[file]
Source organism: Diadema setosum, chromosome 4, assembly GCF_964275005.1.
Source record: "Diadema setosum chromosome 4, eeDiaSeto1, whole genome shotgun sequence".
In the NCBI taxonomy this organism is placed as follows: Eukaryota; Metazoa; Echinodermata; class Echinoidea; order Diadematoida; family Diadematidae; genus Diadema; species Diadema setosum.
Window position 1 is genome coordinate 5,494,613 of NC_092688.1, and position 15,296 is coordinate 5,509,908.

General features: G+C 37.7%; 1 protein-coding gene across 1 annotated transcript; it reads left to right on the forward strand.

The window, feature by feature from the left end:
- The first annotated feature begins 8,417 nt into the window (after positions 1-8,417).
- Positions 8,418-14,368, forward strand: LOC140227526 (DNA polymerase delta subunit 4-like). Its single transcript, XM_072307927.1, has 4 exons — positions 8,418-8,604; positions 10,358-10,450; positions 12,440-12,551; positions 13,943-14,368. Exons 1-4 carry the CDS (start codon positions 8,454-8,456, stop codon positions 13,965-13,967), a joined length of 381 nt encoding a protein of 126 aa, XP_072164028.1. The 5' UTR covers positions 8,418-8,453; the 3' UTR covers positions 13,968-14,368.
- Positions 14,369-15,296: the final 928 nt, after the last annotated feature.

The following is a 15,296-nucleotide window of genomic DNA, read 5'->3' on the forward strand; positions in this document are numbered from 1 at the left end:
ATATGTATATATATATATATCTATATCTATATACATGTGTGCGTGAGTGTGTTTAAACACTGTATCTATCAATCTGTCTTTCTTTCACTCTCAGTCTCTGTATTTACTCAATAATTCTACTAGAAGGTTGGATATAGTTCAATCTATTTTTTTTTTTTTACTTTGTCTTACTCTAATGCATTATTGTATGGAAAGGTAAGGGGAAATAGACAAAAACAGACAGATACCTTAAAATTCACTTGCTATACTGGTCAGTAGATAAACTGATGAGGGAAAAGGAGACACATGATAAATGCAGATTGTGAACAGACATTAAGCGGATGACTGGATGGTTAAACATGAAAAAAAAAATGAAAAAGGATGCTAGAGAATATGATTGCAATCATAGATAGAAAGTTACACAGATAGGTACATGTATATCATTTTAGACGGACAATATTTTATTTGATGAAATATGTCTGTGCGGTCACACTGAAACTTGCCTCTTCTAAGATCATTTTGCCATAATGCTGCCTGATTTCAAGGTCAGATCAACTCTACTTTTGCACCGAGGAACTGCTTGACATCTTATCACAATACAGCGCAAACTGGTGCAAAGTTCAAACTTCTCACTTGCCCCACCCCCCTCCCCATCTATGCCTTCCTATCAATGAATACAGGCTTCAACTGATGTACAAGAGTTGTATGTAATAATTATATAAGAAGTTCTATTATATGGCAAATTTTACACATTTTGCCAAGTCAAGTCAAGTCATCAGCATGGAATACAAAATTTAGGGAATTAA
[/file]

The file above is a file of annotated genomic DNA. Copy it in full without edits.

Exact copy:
Source organism: Diadema setosum, chromosome 4, assembly GCF_964275005.1.
Source record: "Diadema setosum chromosome 4, eeDiaSeto1, whole genome shotgun sequence".
In the NCBI taxonomy this organism is placed as follows: Eukaryota; Metazoa; Echinodermata; class Echinoidea; order Diadematoida; family Diadematidae; genus Diadema; species Diadema setosum.
Window position 1 is genome coordinate 5,494,613 of NC_092688.1, and position 15,296 is coordinate 5,509,908.

General features: G+C 37.7%; 1 protein-coding gene across 1 annotated transcript; it reads left to right on the forward strand.

The window, feature by feature from the left end:
- The first annotated feature begins 8,417 nt into the window (after positions 1-8,417).
- Positions 8,418-14,368, forward strand: LOC140227526 (DNA polymerase delta subunit 4-like). Its single transcript, XM_072307927.1, has 4 exons — positions 8,418-8,604; positions 10,358-10,450; positions 12,440-12,551; positions 13,943-14,368. Exons 1-4 carry the CDS (start codon positions 8,454-8,456, stop codon positions 13,965-13,967), a joined length of 381 nt encoding a protein of 126 aa, XP_072164028.1. The 5' UTR covers positions 8,418-8,453; the 3' UTR covers positions 13,968-14,368.
- Positions 14,369-15,296: the final 928 nt, after the last annotated feature.

The following is a 15,296-nucleotide window of genomic DNA, read 5'->3' on the forward strand; positions in this document are numbered from 1 at the left end:
ATATGTATATATATATATATCTATATCTATATACATGTGTGCGTGAGTGTGTTTAAACACTGTATCTATCAATCTGTCTTTCTTTCACTCTCAGTCTCTGTATTTACTCAATAATTCTACTAGAAGGTTGGATATAGTTCAATCTATTTTTTTTTTTTTACTTTGTCTTACTCTAATGCATTATTGTATGGAAAGGTAAGGGGAAATAGACAAAAACAGACAGATACCTTAAAATTCACTTGCTATACTGGTCAGTAGATAAACTGATGAGGGAAAAGGAGACACATGATAAATGCAGATTGTGAACAGACATTAAGCGGATGACTGGATGGTTAAACATGAAAAAAAAAATGAAAAAGGATGCTAGAGAATATGATTGCAATCATAGATAGAAAGTTACACAGATAGGTACATGTATATCATTTTAGACGGACAATATTTTATTTGATGAAATATGTCTGTGCGGTCACACTGAAACTTGCCTCTTCTAAGATCATTTTGCCATAATGCTGCCTGATTTCAAGGTCAGATCAACTCTACTTTTGCACCGAGGAACTGCTTGACATCTTATCACAATACAGCGCAAACTGGTGCAAAGTTCAAACTTCTCACTTGCCCCACCCCCCTCCCCATCTATGCCTTCCTATCAATGAATACAGGCTTCAACTGATGTACAAGAGTTGTATGTAATAATTATATAAGAAGTTCTATTATATGGCAAATTTTACACATTTTGCCAAGTCAAGTCAAGTCATCAGCATGGAATACAAAATTTAGGGAATTAA